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Memory Matrix

Using Memory Matrix activity to measure prior knowledge in a classroom.
Time and Effort
Instructor Prep Time Medium
Student Activity Time Low
Instructor Response Time Medium
Complexity of Activity Medium


Memory Matrix is a two-dimensional diagram used to organize and illustrate relationships. In the activity, the row and column headings are given, but the cells are left empty. As students fill in the blank cells, it provides them feedback on their understanding of content while helping instructors assess students’ recall and/or comprehension.


Use it when you want...

  • To help students recall essential content,
  • To have students develop the skill of organizing information into categories,
  • To see whether students have memorized the necessary information, how well they can recall new content, and how effectively they organized it.

What students will need

  • There are no special requirements for this approach.


The following workflow is meant to guide how to facilitate a Memory Matrix learning activity within a classroom.


  • Identify a lecture, reading, discussion, or another assignment that will be the foundation of the activity.
  • Review the content and draw a simple table in which rows and columns are useful variables for important information in the lesson.
  • Fill in the blank cells yourself with the appropriate facts. Use the same vocabulary in the content students reviewed.
  • Identify whether students will complete the table individually or in groups. If in groups, identify group size and group formation criteria.


  • Ask students either to work individually or in pairs to complete the assignment.
  • Give students a blank handout at the start of class for the beginning, middle, or end of the class session.
  • Direct students to provide the information needed to fill in the cells. Tell them how they should complete the table (individually or in groups) and how much time they have to complete it. Ask them to write only words or brief phrases. Set a realistic limit for the number of items you expect them to insert into each cell.
  • Collect the matrices.


  • Review matrices and assess the correctness and completeness of the information given.
  • Provide feedback/grade based on the quality of the matrices.
  • Discuss the results of the activity at the next class meeting.

Accessibility and Room Considerations

  • None

Technical Documentation


Example 1

An Anatomy and Physiology professor wanted to help students make the connection between structures, processes, and functions. He created a Memory Matrix handout to assess how well his first-year nursing students understand these connections to the digestive system. He created three columns (Structure, Functions, and Enzymes) and several rows with elements of the digestive system (e.g., mouth, esophagus, stomach, small intensive, large intestine, pancreas, liver, and gall bladder). He used the assessment after the students read a chapter on that system but before he lectured on the content. In class, he organized students into groups of five and gave each group a copy of the matrix. Groups had fifteen minutes to fill in the missing information. When the time was up, the instructor collected the handouts. While students watched a twenty-minute video on enzymes functioning in the digestive system, they reviewed the matrices for misplaced and missing information. After the video, he led a focused discussion on the digestive system, pointing out some of the more common errors each group had made.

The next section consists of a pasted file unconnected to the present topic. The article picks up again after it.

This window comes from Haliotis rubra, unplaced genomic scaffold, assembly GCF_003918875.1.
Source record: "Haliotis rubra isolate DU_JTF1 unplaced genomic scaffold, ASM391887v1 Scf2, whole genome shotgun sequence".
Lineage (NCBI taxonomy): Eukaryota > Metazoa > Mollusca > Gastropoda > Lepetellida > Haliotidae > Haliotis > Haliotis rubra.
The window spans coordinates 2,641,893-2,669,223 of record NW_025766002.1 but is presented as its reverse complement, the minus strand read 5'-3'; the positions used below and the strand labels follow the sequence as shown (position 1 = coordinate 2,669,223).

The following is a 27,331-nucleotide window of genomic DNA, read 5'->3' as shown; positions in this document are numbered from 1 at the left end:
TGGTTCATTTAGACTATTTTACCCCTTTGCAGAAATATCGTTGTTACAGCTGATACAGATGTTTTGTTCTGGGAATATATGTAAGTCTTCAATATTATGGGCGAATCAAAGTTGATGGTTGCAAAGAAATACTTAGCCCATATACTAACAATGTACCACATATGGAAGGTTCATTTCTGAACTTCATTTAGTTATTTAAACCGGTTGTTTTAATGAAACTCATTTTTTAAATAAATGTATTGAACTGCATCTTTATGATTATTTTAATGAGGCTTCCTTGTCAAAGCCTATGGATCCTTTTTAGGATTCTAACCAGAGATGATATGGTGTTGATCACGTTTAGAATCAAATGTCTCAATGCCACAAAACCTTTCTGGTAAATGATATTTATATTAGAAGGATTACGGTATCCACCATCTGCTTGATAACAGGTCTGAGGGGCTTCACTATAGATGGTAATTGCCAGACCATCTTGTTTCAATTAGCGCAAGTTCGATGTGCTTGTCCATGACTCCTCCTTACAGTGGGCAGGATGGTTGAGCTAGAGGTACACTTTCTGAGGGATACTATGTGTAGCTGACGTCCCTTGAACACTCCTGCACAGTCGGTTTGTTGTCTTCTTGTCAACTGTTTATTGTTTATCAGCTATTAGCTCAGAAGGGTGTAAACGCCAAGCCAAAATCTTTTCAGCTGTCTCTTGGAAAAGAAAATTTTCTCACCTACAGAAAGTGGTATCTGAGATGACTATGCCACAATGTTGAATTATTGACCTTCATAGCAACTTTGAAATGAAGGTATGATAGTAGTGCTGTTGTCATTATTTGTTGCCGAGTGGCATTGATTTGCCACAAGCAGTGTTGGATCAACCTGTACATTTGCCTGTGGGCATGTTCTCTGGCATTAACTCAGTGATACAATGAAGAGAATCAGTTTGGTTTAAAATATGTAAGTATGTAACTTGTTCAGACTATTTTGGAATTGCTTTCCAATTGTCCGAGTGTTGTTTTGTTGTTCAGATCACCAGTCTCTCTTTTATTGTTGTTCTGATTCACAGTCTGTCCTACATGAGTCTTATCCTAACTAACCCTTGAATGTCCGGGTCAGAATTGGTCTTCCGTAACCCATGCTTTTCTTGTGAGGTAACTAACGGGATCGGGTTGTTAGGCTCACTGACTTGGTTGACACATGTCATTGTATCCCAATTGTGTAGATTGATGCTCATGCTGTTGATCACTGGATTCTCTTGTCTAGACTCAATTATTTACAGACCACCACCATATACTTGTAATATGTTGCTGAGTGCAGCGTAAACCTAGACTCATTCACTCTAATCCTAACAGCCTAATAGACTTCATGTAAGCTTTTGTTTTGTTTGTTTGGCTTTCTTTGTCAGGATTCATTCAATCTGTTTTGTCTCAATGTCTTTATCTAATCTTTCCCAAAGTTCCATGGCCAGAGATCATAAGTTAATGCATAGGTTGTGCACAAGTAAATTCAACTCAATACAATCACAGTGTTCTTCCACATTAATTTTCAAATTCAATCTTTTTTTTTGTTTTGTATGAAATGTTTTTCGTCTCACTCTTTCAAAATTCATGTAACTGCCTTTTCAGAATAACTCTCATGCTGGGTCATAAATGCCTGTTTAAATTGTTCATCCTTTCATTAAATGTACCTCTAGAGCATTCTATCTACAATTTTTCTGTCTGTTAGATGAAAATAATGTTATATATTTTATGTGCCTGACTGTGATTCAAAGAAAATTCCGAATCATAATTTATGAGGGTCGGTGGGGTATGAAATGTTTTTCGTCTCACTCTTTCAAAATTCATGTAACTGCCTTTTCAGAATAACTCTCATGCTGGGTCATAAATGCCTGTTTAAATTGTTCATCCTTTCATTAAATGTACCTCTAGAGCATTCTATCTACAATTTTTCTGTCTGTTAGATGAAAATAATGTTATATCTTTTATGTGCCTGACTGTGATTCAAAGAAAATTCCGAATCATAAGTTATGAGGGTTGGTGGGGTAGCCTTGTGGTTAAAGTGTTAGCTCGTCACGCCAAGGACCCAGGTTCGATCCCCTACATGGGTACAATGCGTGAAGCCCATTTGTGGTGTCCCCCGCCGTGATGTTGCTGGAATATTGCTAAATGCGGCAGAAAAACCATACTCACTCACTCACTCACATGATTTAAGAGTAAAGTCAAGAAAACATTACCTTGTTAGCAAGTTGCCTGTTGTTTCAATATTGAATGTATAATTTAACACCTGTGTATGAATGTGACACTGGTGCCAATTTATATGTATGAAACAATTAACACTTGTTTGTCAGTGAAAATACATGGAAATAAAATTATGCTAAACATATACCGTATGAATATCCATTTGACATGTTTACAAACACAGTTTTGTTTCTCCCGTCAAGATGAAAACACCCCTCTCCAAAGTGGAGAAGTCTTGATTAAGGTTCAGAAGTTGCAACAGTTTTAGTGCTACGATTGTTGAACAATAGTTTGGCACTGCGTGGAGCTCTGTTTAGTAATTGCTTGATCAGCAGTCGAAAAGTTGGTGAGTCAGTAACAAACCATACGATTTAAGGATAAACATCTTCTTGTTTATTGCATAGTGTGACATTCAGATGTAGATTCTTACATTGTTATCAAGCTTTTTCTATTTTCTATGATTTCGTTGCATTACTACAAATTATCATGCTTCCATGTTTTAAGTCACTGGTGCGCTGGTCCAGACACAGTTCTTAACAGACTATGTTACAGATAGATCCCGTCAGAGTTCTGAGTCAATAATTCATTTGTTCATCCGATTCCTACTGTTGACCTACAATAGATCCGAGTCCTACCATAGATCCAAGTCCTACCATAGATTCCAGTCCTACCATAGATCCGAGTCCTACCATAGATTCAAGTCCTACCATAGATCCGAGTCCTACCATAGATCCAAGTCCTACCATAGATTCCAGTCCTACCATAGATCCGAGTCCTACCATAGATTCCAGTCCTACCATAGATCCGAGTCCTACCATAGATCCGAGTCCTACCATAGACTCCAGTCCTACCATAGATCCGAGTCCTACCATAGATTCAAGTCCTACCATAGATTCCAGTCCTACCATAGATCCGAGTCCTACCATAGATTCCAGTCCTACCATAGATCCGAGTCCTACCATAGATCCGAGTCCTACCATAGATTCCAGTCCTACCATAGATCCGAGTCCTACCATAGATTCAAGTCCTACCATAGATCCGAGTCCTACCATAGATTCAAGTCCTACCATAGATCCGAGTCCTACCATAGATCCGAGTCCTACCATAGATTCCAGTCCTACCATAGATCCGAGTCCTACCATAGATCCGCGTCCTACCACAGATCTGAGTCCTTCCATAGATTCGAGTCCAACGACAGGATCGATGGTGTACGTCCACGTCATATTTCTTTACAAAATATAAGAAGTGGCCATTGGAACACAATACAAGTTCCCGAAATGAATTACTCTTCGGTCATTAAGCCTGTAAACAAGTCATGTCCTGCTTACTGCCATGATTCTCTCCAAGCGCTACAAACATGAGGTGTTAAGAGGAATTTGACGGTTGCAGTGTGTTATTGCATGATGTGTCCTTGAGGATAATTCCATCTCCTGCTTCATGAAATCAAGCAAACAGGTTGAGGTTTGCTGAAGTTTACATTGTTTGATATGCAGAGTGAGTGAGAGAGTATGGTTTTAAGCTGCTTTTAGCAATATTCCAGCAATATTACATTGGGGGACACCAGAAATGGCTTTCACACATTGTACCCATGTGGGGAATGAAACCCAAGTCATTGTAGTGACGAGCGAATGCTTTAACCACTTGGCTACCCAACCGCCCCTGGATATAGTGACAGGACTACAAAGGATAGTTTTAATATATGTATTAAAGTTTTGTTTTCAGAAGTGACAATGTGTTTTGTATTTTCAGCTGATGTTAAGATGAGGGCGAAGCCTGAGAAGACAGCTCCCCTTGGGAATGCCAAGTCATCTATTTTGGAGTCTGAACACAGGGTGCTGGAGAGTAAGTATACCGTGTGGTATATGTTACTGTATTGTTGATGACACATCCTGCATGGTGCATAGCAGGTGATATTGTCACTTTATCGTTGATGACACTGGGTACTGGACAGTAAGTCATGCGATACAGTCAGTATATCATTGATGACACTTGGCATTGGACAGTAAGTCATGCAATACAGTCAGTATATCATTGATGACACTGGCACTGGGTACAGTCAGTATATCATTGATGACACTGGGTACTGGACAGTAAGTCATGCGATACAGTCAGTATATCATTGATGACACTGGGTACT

Example 2

In Spanish 1, students were introduced to verb endings. The instructor wanted to know how well students have internalized the organizing logic of "families" of verbs. Specifically, she wanted to find out whether students could quickly and easily categorize common verbs they had recently learned. She created a Memory Matrix with three columns (-ar, -er, and -ir) and two rows (irregular and regular). Students were given ten minutes to fill in the blank cells with as many different "base form" verbs as they could recall. She collected the list when the time was up. After class, she reviewed the list and identified two problem areas. Students didn't misclassify irregular verbs as regular but frequently mistake regular verbs for irregular verbs. Second, students confused the -er and -ir verbs — something she often noted during conversational practice. This feedback gave the instructor a clearer picture of the content to review in the next class session. It also helped students decide where to focus their study time before the first test (Angelo 143).


Angelo, Thomas A., and K. Patricia Cross. Classroom Assessment Techniques: a Handbook for College Teachers. Jossey-Bass, 1993. pp. 142-147.

Keywordsmemory matrix, prior knowledge, active learning, classroom pkDoc ID104172
OwnerTimmo D.GroupInstructional Resources
Created2020-07-20 15:47:32Updated2024-04-16 12:40:22
SitesCenter for Teaching, Learning & Mentoring
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